Rocky III

Sylvester Stallone and Mr. T in Rocky III

Midway through Rocky III, crusty old trainer Mickey Goldmill (Burgess Meredith, Batman) turns to Adrian Balboa (Talia Shire, Windows) and mutters something many of the film's viewers may be thinking: “Whatever happened to them quiet, tender moments?” Rocky II began to shed the first film's understated intimacy in favor of something a bit broader, and Rocky III is the film that completes that process. This is a big, brash, crowd-pleasing popcorn movie filled with outlandish moments, big laughs, exciting fight scenes, energetic editing and pounding rock anthems. This is the film that sees the Rocky series entering the realm of self-parody, but let's be fair: this is also the Rocky series at its most ridiculously entertaining.

After besting Apollo Creed (Carl Weathers, Action Jackson) and winning the world heavyweight championship, Rocky Balboa (Sylvester Stallone, The Expendables) spends a few years defending his crown against a large handful of challengers. He's beaten each new opponent without too much trouble, but he knows he's getting a little too old for the sport. Maybe it's time to retire and relax. Alas, there's one fighter who refuses to let Rocky slip away quietly: Clubber Lang (Mr. T, The A-Team), a brash, confrontational up-and-comer who continually insists that he could destroy The Italian Stallion in the ring. Rocky accepts the challenge, and declares that his bout against Clubber will be the final fight of his career.

Mickey is worried about the fight, and for good reason: it's obvious that Clubber is stronger, hungrier and more talented than the other fighters Rocky has been facing, and it's also clear that fame and fortune have allowed Rocky to get a little too cocky. There's something very Apollo Creed-like about Rocky in this film; a genial arrogance that could end up proving costly. Stallone still doesn't seem like the same guy he played in Rocky, but unlike Rocky II, this film has a perfectly good explanation for that: he isn't the same guy. Success has changed the man - it's robbed him of his humility and his drive.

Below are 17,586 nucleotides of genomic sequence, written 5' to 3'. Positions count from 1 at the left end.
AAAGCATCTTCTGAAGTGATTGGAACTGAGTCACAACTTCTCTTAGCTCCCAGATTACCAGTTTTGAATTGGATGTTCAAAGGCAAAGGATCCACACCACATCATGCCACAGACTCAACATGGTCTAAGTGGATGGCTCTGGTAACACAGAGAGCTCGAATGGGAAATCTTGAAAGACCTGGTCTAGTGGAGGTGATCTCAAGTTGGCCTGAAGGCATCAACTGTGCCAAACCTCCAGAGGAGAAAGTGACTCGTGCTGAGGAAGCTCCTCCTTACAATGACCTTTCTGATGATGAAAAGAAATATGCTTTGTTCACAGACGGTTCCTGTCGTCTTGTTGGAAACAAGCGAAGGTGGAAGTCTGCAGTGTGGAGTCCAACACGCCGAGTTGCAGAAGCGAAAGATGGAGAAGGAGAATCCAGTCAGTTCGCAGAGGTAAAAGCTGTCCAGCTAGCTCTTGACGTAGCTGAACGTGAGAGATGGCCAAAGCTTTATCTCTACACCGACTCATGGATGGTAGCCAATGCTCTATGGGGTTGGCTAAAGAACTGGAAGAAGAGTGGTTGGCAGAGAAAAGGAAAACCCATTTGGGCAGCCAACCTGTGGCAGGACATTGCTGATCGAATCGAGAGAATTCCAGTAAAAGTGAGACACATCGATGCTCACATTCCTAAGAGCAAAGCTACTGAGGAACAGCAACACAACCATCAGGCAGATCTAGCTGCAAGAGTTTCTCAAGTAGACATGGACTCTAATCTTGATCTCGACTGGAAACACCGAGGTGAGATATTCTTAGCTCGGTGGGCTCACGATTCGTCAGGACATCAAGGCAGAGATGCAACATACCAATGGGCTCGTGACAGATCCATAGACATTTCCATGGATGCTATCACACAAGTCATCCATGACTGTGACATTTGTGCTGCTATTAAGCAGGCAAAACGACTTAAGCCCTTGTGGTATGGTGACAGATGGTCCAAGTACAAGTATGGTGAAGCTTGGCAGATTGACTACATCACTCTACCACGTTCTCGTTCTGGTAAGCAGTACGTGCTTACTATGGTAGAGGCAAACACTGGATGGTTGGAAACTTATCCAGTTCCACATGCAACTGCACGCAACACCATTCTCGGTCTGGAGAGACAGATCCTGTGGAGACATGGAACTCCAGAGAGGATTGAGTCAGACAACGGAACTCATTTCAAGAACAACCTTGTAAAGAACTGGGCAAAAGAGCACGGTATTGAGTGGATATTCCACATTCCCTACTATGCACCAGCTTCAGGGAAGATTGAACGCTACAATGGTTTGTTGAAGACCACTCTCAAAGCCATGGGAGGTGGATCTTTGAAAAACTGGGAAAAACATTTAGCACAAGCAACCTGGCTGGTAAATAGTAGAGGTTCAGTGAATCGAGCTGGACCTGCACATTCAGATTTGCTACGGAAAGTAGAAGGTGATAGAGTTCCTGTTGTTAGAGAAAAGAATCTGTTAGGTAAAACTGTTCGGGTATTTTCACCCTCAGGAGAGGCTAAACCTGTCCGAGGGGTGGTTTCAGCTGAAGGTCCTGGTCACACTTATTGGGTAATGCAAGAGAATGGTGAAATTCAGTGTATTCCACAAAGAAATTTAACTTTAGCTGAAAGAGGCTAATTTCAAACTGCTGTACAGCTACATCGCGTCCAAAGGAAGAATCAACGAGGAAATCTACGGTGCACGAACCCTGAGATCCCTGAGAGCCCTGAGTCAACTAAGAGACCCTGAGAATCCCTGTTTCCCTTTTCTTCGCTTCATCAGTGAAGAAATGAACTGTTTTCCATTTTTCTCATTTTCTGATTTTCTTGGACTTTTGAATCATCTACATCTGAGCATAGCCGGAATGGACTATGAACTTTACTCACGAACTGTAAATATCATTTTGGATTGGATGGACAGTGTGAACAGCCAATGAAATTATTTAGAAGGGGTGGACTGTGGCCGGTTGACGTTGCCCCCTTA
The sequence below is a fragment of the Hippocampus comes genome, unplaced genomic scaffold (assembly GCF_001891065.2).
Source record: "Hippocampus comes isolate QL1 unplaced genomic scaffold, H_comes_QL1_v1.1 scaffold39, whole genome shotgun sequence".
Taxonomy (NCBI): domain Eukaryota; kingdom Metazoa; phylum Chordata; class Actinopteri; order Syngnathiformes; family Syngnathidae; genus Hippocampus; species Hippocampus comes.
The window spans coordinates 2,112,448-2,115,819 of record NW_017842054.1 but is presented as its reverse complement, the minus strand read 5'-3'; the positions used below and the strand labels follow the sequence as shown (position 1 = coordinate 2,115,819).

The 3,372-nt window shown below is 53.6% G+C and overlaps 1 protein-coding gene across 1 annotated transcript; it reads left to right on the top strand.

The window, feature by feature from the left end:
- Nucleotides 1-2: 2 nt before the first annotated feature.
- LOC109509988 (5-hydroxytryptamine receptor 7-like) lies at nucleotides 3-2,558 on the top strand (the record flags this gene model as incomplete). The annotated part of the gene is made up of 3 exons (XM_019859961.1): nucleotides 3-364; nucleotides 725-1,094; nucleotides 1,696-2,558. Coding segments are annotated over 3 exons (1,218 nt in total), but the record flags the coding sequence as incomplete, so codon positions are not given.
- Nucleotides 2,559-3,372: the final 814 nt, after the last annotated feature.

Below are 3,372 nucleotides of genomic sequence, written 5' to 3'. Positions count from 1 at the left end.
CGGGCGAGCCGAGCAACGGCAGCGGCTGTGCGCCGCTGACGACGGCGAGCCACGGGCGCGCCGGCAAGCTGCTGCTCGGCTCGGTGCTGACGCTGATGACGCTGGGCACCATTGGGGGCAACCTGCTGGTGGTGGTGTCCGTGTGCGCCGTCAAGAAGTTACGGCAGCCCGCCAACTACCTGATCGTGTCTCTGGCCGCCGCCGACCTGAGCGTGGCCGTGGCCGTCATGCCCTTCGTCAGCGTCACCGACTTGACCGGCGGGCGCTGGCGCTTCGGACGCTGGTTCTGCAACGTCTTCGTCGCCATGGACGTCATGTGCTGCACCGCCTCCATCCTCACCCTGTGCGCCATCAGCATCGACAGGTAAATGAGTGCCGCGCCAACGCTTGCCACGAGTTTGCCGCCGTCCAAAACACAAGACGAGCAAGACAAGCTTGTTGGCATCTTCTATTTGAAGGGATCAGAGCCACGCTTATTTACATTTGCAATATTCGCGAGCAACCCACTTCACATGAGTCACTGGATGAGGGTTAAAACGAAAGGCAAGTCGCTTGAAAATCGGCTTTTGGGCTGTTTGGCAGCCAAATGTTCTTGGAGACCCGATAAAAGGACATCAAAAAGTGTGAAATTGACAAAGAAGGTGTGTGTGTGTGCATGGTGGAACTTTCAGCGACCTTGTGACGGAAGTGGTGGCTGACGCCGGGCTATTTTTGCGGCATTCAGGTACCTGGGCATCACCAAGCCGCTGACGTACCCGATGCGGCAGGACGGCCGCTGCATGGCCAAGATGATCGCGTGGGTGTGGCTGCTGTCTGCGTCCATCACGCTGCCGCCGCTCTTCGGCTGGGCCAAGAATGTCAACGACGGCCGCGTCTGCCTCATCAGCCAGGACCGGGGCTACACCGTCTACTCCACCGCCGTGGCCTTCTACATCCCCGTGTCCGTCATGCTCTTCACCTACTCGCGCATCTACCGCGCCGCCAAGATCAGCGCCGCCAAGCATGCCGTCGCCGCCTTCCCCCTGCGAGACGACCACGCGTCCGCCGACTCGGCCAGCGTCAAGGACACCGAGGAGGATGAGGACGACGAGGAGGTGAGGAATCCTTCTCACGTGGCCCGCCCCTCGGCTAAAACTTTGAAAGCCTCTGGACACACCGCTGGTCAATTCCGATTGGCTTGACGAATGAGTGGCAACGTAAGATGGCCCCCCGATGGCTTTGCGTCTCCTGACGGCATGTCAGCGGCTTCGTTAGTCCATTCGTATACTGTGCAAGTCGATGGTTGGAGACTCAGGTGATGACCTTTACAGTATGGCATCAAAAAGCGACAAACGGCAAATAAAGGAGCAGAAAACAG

I've never thought much of Stallone as a director, but Rocky III easily represents the high point of his work behind the camera. He brings a tight, focused energy to the proceedings and keeps the film moving like a runaway train. While Rocky II suffered from too much padding and a general sense of slackness, Rocky III barely gives you a chance to catch your breath. There are no less than three big fight sequences here (that's three times as many as either of the earlier films), and all of them are tense and absorbing (even the ridiculous exhibition match against a pro wrestler named Thunderlips, played by a sneering Hulk Hogan). Clubber Lang's aggressive, ruthless fighting style prevents his big scenes from feeling like a mere reworking of the Apollo Creed matches – he hits so hard and fast that no one stands a chance of lasting fifteen rounds against him. Either you knock him out or you get knocked out.

Thankfully, there's still room for some lovely character beats amidst all of the punches and training montages. This is the film where we say goodbye to Burgess Meredith's Mickey, and his final scene is a surprisingly wrenching moment – for just a couple of minutes, you remember the humble origins of the relationship between a scrappy young fighter and a grouchy old trainer. Adrian lurks in the background for the majority of the film, but eventually gets one of her best scenes when she gives Rocky a personal, heartfelt motivational speech.

Surprisingly, the most compelling character in Rocky III is Apollo Creed. He still feels the sting of his loss against Rocky, but it's given him a valuable sense of perspective about what's important. He's learned things in defeat that Rocky has been incapable of learning in victory, and the friendship that develops between the two men over the course of the film's second half is affecting and sincere (if more than a little adorably cheesy – particularly the joyful sequence that ends with the two men happily splashing around in the ocean and hugging each other). Weathers is terrific, finally getting to deliver the sort of nuanced, three-dimensional performance that the nature of his role denied him in previous installments.

Bill Conti's contributions to the soundtrack remain invaluable, but the piece of music that makes the biggest impression is Survivor's “Eye of the Tiger” - aka “the most popular workout mix song of the '80s.” Its chugga-chugga rhythms and swaggering guitar riffs perfectly define the film's tone, and it's no surprise that Stallone decided to use it as a recurring theme (employing it over the opening credits, closing credits and a workout montage).

Rocky III is the sweet, juicy center of any Rocky marathon – between the soundtrack and Mr. T's memorably furious insults and the peculiar Hulk Hogan sequence and Apollo's newfound depth and Adrian's big speech and those crackerjack fight scenes, it's a pretty irresistible viewing experience. Rocky is one of the quintessential films of the '70s, exemplifying the thematically ambitious, naturalistic vibe of that decade. Rocky III is one of the quintessential films of the '80s, exemplifying the slick, commercial vibe of that decade. While I prefer the relatively realistic intimacy of Rocky to the flashy bombast of Rocky III, one must admit that the latter is exactly the sort of movie it wants to be.


Rocky III

Rating: ★★½ (out of four)
MPAA Rating: PG
Running Time: 99 minutes
Release Year: 1982